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Common Name:Fox
Scientific Name:Vulpes Vulpes

Introduction:The red fox is native to the British Isles, and widespread throughout mainland Britain. Since a lot of rural areas has been urbanised, the native red fox has moved in due to the availability of food, water and shelter but can still be found in the woodland, farmland, moorland and suburban areas. Although foxes are predominantly nocturnal, it is not unusual to see foxes out during the day. They are also known for being a nuisance, from their barking and screaming, digging up gardens, interfering in garbages and dustbins etc.

Recognition:Foxes are a member of the dog family and resemble a small dog but with the distinctive reddish colour and having white tip bushy tails makes them different. Fur which is left in fences is much smoother than some animals when rolled between the fingers and also droppings are twisted with pointed ends and appearing with undigested food and may vary in colour. If you feel you can benefit from our expertise in London pest control, please contact us.

Biology:Foxes are reddish brown in colour with a lighter underside. They measure about 110cm from tip of the nose to tip of the tail and weigh about 6.5kg (males) with the females slightly smaller and weigh about 5.5kg. Foxes mate during late January and early February and their litters are born in late March and early April with only one litter per year. Foxes have a gestation period of 53 days, and normally have an average litter of five cubs. The cubs are weaned between four to five weeks and sometimes may remain with the vixen (female) until they are about three to four months old. Foxes eat a wide variety of food including birds, rabbits, mice, water voles, insects domestic pets, fruits etc. Foxes have an average life span of 7- 14 years.

Potential harm: Foxes transmit and carries diseases because they live in close proximity with humans and pets are therefore a major concern to public health. Of particular concern is menge that result from infestation of the skin by one or two species of mites which causes the lost of fur to the fox and the result is fatal. Foxes also carry the round worm (Toxocara canis) which is usually associated with dogs and can cause blindness in children. In case rabies arrives sometime in the near future they can be a great carrier. Control: When trapping animals whether using live traps or spring traps these Acts must be taken into consideration. Wildlife and Countryside Act 1981, The Protection of Animals Act 1911 and The Wild Mammals Protection Act 1996. All live catch traps must be visited or checked at least once every 24 hours. All trapped animals must be treated humanely. Causing any unnecessary suffering, whether deliberately or through neglect is an offence. Fencing: When putting up barriers of fencing they should not be lower than 2meters with 30cm overhang at the top and 30cm under ground.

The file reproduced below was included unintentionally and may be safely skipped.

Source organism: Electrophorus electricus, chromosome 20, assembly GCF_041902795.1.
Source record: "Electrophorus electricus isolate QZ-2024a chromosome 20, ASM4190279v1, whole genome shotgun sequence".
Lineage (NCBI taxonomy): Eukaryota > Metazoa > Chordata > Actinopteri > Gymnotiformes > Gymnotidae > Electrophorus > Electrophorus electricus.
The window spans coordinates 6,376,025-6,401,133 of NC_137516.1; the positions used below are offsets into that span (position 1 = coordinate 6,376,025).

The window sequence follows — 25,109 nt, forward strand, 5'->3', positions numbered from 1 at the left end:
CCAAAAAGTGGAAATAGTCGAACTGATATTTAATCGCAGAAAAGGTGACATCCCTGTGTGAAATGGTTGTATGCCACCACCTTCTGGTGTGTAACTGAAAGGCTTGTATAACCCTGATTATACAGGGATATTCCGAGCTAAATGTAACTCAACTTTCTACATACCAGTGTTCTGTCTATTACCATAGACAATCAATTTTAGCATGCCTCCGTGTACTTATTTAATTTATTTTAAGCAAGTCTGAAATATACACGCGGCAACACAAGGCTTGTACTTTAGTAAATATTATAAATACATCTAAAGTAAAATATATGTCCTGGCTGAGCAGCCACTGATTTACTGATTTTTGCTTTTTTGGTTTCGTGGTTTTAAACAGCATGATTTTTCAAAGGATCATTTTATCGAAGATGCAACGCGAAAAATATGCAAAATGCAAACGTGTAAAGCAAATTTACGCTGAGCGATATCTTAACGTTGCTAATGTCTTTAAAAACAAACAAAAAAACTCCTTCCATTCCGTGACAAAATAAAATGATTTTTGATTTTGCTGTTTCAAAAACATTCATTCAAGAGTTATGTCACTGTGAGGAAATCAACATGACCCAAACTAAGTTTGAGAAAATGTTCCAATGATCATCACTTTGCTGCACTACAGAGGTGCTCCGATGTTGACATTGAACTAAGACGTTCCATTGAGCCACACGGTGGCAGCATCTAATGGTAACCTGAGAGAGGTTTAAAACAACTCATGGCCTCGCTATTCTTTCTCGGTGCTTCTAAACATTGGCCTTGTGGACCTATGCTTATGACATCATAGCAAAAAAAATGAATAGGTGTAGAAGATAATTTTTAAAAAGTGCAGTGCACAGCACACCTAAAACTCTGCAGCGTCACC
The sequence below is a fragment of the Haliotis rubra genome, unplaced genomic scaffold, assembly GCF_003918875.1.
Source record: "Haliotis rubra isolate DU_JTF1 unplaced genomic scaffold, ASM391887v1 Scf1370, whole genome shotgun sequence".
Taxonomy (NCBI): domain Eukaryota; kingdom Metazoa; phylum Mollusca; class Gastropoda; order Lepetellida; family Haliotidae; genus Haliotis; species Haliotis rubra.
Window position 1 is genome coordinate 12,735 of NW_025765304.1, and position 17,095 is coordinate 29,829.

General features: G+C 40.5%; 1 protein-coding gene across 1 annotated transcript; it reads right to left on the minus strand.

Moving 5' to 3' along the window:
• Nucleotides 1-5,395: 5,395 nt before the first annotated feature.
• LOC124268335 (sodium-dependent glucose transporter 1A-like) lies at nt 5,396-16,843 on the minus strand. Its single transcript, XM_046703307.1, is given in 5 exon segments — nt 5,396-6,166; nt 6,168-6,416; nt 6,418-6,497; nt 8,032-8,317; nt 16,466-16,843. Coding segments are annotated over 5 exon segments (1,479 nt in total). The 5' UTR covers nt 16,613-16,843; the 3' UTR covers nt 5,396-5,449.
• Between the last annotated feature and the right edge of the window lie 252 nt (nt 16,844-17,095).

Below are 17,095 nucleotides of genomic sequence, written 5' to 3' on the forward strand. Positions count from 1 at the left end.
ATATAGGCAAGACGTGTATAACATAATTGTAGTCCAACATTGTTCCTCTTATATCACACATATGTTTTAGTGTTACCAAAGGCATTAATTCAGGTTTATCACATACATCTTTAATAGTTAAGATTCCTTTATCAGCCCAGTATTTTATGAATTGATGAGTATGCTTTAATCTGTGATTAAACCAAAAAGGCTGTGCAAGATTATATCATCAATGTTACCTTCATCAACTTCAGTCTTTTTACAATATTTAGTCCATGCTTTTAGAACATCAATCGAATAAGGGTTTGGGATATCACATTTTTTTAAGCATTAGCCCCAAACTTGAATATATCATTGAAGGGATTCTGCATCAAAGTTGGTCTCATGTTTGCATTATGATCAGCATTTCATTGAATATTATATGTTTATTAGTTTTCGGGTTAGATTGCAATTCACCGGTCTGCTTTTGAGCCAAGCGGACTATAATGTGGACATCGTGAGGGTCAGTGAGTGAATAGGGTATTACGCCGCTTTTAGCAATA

Repellents: Only approved repellents should be used against foxes and manufacturer's instructions must be followed. Control of Pesticide Regulation Act 1986 must be taken into consideration or followed.

Snaring: It's a legal method of fox control, but one must consider the risk of catching non- target animals e.g. domestic pets or other wildlife animals. Shooting: Is not applicable for urban areas but extra care must be taken to ensure the safety of the public and weapon. Ensure that notification is given to the nearest police station before starting the operation.